Are You Fit to Survive?
IDEA Health and Fitness publishes a monthly Fitness Journal with a number of great articles. In their April 17,2018 edition, author Pamela Peeke, MD, MPH, FACP, FACSM, published a report entitled “Fit to Survive” http://www.ideafit.com/fitness-library/fit-to-survive?utm_source=&utm_medium=email&utm_campaign=IFJ+April+2017+%282%29, a five-pronged plan to help you survive a calamity, fight off stress, and stay happy and healthy. We have extracted and highlighted some of the key points below.
1. Mentally Fit to Live
Life is largely a process of adaptation to the circumstances in which we exist. The secret of health and happiness lies in the successful adjustment to the ever–changing conditions on this globe; the penalties for failure in this great process are disease and unhappiness. — Hans Selye
2. Nutritionally Fit to Live
Tell me what you eat, and I will tell you what you are. — Jean Anthelme Brillat–Savarin
Food science experts agree that optimal performance requires a diet that is based on whole foods and that avoids (or significantly minimizes) refined and processed foods. The right kinds of food help regulate metabolism and keep off extra weight. The bottom line is that a whole food—driven diet is the optimal way to fuel mental and physical survival skills.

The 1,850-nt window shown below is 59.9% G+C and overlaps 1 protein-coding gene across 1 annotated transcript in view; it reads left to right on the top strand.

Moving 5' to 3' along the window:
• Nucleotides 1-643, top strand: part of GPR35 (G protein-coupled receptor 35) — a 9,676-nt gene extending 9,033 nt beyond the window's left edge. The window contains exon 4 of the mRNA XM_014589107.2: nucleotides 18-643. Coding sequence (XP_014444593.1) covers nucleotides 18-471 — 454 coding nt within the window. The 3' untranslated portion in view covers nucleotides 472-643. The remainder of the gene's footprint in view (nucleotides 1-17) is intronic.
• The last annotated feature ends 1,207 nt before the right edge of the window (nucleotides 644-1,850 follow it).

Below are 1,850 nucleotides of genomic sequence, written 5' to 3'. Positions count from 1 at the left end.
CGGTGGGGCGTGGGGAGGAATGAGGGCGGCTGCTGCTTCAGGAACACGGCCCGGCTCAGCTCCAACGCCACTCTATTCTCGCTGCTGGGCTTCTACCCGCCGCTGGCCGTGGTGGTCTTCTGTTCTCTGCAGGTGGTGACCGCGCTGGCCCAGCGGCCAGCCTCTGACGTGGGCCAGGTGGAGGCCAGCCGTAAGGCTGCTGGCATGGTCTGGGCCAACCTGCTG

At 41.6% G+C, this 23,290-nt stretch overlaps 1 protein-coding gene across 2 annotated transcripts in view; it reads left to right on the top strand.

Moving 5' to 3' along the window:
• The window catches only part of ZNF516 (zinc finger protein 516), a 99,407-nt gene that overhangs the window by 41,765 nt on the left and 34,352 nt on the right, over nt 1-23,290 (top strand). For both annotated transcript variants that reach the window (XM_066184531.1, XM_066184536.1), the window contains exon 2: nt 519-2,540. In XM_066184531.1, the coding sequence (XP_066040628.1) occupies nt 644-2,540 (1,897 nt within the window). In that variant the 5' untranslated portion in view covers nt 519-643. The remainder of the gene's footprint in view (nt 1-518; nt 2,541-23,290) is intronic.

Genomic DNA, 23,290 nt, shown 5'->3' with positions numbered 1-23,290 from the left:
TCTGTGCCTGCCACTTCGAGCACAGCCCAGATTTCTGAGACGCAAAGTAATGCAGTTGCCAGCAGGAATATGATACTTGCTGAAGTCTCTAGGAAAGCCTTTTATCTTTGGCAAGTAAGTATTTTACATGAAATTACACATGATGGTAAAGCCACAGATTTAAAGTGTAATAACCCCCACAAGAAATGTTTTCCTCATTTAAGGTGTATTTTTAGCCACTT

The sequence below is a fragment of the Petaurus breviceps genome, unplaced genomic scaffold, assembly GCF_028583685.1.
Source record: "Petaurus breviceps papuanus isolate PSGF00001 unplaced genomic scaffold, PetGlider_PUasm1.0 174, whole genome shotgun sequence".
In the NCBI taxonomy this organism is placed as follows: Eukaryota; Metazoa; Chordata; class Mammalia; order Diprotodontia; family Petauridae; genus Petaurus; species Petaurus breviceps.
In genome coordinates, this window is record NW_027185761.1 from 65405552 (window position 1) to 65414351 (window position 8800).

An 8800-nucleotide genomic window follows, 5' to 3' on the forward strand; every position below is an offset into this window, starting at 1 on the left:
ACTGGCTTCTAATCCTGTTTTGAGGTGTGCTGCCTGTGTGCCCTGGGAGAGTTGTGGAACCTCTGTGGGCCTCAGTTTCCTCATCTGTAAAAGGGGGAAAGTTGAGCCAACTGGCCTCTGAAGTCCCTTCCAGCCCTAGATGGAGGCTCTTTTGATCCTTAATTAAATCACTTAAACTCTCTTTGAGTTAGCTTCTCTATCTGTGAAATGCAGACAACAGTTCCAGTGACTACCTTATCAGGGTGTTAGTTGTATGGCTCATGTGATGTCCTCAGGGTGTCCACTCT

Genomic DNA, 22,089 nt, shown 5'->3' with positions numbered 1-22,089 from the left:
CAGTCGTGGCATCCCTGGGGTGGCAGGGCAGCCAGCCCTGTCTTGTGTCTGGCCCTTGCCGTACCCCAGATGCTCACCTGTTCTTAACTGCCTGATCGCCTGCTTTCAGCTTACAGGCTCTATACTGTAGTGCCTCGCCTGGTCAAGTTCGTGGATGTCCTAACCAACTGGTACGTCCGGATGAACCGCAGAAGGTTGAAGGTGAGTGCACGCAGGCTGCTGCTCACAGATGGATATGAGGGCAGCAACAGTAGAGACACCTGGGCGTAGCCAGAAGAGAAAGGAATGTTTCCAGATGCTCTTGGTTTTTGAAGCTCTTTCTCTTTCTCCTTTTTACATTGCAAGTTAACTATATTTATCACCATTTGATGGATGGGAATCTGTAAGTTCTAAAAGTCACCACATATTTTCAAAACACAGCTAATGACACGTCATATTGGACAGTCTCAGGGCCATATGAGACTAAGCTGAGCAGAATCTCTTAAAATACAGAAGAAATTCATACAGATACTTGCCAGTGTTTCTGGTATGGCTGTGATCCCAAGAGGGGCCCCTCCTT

3. Physically Fit to Live
The man who goes afoot, prepared to camp anywhere and in any weather, is the most independent fellow on earth. — Horace Kephart
Repeatedly, scientists have shown that successful aging and decreased disability coincide with optimal cardiopulmonary endurance, mobility, muscle strength and balance (Lin et al. 2016).
4. Financially Fit to Live
The first wealth is health. — Ralph Waldo Emerson
Fitness pros need to think about—and talk about—the connections between health and wealth. After all, people must be financially fit in order to enjoy the survival benefits of optimal nutrition, physical activity and stress management.
5. Environmentally Fit to Live
The adaptation of individuals to the needs of the body, the community and the environment in which they live is mandatory for survival. — Erik Erikson
Create and nurture a unique ecosystem in the environment where you live, work and play. That means managing relationships with the people, places and things in your home, work and outdoor living spaces. Without daily vigilance and upkeep, chaotic clutter can push self–care to the wayside.
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